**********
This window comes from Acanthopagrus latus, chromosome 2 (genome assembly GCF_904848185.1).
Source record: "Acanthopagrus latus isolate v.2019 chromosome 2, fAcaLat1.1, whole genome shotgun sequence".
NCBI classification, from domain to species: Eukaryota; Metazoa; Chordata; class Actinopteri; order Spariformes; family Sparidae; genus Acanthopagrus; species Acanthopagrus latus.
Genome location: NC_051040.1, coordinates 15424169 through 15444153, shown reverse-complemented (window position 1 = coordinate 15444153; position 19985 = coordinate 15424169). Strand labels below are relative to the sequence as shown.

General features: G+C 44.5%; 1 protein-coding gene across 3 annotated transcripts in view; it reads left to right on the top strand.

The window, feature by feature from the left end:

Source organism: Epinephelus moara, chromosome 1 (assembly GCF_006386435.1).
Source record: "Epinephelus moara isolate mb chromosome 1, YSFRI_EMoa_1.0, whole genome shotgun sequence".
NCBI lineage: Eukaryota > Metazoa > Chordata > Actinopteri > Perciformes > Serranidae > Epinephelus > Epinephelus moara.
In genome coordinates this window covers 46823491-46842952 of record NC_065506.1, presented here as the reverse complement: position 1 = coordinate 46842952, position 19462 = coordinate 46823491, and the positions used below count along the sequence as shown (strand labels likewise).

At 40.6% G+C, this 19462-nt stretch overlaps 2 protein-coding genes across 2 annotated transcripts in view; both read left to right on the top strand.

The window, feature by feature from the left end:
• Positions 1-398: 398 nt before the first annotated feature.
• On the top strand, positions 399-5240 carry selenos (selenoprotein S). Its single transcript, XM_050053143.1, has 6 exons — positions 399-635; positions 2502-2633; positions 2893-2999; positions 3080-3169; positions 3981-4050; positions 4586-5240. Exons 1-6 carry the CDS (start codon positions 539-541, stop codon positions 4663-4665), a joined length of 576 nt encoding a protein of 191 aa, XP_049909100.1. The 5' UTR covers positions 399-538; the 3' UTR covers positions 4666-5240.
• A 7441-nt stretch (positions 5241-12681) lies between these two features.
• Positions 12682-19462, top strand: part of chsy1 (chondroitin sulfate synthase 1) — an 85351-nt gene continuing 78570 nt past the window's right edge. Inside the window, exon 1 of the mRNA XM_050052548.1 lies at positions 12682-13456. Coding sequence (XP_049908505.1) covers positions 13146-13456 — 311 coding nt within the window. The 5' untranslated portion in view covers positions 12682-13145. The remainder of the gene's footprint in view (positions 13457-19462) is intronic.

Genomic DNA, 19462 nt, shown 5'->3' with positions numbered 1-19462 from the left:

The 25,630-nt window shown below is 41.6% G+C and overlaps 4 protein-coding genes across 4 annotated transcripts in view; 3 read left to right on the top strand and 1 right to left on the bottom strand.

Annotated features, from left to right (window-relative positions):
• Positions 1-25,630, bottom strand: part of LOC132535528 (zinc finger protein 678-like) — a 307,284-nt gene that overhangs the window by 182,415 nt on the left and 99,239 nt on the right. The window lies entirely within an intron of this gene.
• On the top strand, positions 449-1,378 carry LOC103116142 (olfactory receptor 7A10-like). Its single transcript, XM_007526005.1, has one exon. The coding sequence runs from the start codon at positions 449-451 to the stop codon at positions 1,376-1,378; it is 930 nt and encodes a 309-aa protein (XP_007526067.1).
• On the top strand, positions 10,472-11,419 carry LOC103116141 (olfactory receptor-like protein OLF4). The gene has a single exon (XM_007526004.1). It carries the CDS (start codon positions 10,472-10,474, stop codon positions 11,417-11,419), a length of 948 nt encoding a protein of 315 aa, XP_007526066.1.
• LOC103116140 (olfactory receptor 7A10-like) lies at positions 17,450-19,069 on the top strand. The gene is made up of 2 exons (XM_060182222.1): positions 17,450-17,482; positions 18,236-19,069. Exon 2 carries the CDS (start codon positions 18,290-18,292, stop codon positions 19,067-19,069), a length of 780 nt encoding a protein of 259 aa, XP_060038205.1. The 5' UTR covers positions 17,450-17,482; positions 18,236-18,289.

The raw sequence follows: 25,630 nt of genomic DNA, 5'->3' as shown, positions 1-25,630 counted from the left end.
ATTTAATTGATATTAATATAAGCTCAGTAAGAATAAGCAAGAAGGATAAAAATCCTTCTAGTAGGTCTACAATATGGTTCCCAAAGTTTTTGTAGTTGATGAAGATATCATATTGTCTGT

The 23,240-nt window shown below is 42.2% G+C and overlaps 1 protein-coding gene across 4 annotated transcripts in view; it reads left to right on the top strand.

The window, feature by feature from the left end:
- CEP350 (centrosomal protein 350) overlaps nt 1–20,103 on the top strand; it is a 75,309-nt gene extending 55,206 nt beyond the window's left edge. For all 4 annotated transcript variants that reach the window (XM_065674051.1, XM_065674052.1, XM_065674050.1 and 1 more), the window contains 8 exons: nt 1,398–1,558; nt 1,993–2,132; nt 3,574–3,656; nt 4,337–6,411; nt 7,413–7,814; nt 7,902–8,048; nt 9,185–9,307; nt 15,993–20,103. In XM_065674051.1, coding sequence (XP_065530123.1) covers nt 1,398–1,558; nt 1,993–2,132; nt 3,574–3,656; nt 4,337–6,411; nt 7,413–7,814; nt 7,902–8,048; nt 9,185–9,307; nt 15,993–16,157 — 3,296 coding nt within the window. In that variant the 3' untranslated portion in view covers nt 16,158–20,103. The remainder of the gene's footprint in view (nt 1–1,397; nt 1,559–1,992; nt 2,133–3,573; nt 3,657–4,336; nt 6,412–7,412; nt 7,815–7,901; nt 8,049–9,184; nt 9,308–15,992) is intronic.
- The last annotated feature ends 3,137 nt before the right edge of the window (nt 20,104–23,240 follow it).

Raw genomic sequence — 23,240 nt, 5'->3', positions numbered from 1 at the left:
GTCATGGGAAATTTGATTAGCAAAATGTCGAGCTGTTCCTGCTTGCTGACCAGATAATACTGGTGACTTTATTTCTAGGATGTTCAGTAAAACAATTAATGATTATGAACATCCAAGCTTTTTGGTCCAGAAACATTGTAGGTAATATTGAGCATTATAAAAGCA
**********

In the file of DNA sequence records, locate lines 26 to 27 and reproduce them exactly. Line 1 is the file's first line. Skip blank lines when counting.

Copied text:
The 23,240-nt window shown below is 42.2% G+C and overlaps 1 protein-coding gene across 4 annotated transcripts in view; it reads left to right on the top strand.

The window, feature by feature from the left end: